Third, Barr seriously argued that a president* fired the FBI director and forced out his previous attorney general, in both cases because, in the president*’s fevered mind, they insufficiently protected him.

And, last, this president* doesn’t “sincerely believe” anything. At least, not longer than five minutes at a time. This was living, breathing, writhing corruption, right there in front of god and the world. The only slight shard of integrity to be found was the fact that Robert Mueller wasn’t there.

President Trump Attends Roundtable Discussion On Economy And Tax Reform At Trucking Equipment Company In Minnesota
Trump was mad, so NO OBSTRUCTION! Adam Bettcher/Getty Images


On October 20, 1973, shortly before he would be fired, Watergate special prosecutor Archibald Cox called a press conference to explain why he would not be taking President Nixon up on the latter’s offer to have Senator John Stennis vet the White House tapes:

I read a headline in one of the newspapers this morning that said, ‘Cox Defiant.’ But I don’t feel defiant…”I’m not looking for a confrontation. I’ve worried a good deal through my life about problems of imposing too much strain upon our constitutional institutions, and I’m certainly not out to get the President of the United States. As you all know, there has been and is evidence—not proof, perhaps, in some instances, but clearly prima facie evidence—of serious wrongdoing on the part of high Government officials, wrongdoing involving an effort to cover up other wrongdoing. It appeared that the papers, documents and recordings of conversations in the White House, including the tapes, would be relevant to getting the truth about these incidents.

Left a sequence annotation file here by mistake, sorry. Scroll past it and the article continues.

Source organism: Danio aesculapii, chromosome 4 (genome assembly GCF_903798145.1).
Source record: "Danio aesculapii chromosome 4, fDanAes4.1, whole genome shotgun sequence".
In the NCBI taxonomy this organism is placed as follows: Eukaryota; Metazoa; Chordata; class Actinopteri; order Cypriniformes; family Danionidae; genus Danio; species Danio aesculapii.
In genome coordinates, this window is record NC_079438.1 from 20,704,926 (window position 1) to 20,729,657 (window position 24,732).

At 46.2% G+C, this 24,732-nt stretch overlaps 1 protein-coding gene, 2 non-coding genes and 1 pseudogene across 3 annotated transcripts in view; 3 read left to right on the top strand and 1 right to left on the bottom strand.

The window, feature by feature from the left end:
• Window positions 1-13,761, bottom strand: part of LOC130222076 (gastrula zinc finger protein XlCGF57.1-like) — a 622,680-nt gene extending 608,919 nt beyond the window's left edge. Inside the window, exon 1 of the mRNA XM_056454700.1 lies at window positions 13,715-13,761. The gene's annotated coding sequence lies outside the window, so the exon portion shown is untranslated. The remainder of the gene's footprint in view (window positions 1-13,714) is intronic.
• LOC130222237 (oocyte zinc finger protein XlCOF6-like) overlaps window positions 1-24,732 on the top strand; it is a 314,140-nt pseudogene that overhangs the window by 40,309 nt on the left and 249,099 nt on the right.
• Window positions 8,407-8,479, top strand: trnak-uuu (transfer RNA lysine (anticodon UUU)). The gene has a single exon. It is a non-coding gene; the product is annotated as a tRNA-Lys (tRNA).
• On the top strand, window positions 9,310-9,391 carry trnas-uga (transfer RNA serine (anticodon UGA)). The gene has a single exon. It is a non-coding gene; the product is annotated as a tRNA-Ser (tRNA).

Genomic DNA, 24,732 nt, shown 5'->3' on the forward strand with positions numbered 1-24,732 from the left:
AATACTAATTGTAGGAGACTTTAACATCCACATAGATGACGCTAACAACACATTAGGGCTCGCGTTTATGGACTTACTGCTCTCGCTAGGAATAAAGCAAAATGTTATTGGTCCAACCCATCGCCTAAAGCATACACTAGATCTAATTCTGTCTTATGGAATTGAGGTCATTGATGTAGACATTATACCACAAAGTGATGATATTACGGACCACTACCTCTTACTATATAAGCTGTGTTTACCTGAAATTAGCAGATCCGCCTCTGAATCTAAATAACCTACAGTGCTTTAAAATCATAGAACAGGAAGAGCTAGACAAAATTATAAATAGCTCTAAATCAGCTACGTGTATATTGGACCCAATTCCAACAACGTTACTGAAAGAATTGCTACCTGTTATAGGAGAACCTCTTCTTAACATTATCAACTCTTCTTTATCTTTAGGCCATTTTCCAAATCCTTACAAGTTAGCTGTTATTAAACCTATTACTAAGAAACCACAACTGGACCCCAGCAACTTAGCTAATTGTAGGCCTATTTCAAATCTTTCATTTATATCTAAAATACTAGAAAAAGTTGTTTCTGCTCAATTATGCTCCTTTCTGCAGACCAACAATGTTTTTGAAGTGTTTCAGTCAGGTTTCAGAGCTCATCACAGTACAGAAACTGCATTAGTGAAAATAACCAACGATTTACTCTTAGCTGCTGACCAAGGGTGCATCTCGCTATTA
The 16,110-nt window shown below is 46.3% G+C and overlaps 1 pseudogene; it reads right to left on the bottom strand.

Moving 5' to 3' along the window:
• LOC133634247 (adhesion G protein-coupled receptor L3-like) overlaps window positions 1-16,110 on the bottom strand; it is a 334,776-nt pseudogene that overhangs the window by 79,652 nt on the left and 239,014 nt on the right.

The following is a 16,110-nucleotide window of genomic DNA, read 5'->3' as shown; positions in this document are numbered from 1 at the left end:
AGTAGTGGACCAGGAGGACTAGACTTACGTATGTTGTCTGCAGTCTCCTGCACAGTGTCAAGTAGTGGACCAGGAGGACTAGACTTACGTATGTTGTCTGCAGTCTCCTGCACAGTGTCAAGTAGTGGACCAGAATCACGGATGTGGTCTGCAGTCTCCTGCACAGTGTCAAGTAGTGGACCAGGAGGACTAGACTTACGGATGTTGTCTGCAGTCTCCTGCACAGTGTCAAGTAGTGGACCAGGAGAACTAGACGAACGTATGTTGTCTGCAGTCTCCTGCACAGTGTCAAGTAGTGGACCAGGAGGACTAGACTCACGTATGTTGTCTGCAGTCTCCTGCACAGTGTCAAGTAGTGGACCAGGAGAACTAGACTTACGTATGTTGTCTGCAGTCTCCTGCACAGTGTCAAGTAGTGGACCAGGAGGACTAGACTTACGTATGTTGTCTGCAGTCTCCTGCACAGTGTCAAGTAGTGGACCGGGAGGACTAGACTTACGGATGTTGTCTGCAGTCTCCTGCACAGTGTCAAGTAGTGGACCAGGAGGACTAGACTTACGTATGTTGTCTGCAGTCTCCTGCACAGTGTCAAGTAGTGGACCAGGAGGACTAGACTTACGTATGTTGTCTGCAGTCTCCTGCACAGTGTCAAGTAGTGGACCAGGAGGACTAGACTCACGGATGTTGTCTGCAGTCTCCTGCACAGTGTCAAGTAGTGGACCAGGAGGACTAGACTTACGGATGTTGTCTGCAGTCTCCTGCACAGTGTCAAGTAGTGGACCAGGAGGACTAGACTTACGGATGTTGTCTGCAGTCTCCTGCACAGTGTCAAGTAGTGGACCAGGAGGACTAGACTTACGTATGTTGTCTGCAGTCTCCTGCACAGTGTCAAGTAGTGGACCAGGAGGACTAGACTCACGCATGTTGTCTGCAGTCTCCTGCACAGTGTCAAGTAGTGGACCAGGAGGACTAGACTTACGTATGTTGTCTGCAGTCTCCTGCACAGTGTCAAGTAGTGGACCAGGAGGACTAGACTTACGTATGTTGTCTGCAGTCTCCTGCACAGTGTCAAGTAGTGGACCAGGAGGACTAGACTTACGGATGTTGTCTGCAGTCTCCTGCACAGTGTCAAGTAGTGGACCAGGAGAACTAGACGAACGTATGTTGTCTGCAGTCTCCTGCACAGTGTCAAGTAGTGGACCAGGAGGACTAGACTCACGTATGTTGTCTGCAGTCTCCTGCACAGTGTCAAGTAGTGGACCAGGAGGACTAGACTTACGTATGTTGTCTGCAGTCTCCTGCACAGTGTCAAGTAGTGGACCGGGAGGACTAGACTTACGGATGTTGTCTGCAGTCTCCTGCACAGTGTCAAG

I’m referring not only to the Watergate incident itself, but to other things involving electronic surveillance, break ins at a doctor’s office and the like. Last night we were told that the court order would not be obeyed, that the papers, memoranda and documents of that kind would not be provided at all. And that, instead of the tapes, a summary of what they showed would be provided. I think it is my duty as the special prosecutor, as an officer of the court and as the representative of the grand jury, to bring to the court’s attention what seems to me to be noncompliance with the court’s order.

Robert Mueller no longer works for William Barr’s Department of Justice. It’s time for Mr. Mueller to defend his own work, in public. It’s time for that.

Here’s the most crucial paragraph from the Mueller report

The Raw Story

Here’s the most crucial paragraph from the Mueller report

Cody Fenwick, Alternet         April 18, 2019

Robert Mueller testifies before Congress (screengrab)

Special Counsel Robert Mueller’s report is a revealing and incisive document, explicating and detailing the extensive evidence uncovered in the investigation of a potential conspiracy between President Donald Trump’s campaign and the Russian government as well as presidential attempts to obstruct justice.